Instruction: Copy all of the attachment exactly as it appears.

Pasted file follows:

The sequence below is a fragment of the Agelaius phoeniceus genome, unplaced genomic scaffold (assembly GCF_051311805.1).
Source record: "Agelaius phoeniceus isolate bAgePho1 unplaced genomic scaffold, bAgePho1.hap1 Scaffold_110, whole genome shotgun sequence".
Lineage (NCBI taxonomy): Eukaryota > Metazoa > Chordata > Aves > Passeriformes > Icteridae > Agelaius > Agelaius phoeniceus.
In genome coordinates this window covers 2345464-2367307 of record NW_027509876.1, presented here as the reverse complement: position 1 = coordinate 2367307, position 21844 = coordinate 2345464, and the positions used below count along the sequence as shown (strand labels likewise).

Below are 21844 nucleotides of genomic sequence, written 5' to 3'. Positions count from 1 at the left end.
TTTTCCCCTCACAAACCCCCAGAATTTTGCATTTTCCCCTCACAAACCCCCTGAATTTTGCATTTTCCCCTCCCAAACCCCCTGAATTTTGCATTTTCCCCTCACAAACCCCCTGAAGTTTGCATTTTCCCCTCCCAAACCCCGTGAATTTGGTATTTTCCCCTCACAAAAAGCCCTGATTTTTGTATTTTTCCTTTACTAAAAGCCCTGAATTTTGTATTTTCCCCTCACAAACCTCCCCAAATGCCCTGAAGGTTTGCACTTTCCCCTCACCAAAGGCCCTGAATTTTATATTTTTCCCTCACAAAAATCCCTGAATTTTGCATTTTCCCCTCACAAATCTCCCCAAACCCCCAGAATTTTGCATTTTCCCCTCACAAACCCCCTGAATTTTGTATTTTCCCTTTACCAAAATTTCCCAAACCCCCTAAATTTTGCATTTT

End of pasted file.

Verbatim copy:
The sequence below is a fragment of the Agelaius phoeniceus genome, unplaced genomic scaffold (assembly GCF_051311805.1).
Source record: "Agelaius phoeniceus isolate bAgePho1 unplaced genomic scaffold, bAgePho1.hap1 Scaffold_110, whole genome shotgun sequence".
Lineage (NCBI taxonomy): Eukaryota > Metazoa > Chordata > Aves > Passeriformes > Icteridae > Agelaius > Agelaius phoeniceus.
In genome coordinates this window covers 2345464-2367307 of record NW_027509876.1, presented here as the reverse complement: position 1 = coordinate 2367307, position 21844 = coordinate 2345464, and the positions used below count along the sequence as shown (strand labels likewise).

Below are 21844 nucleotides of genomic sequence, written 5' to 3'. Positions count from 1 at the left end.
TTTTCCCCTCACAAACCCCCAGAATTTTGCATTTTCCCCTCACAAACCCCCTGAATTTTGCATTTTCCCCTCCCAAACCCCCTGAATTTTGCATTTTCCCCTCACAAACCCCCTGAAGTTTGCATTTTCCCCTCCCAAACCCCGTGAATTTGGTATTTTCCCCTCACAAAAAGCCCTGATTTTTGTATTTTTCCTTTACTAAAAGCCCTGAATTTTGTATTTTCCCCTCACAAACCTCCCCAAATGCCCTGAAGGTTTGCACTTTCCCCTCACCAAAGGCCCTGAATTTTATATTTTTCCCTCACAAAAATCCCTGAATTTTGCATTTTCCCCTCACAAATCTCCCCAAACCCCCAGAATTTTGCATTTTCCCCTCACAAACCCCCTGAATTTTGTATTTTCCCTTTACCAAAATTTCCCAAACCCCCTAAATTTTGCATTTT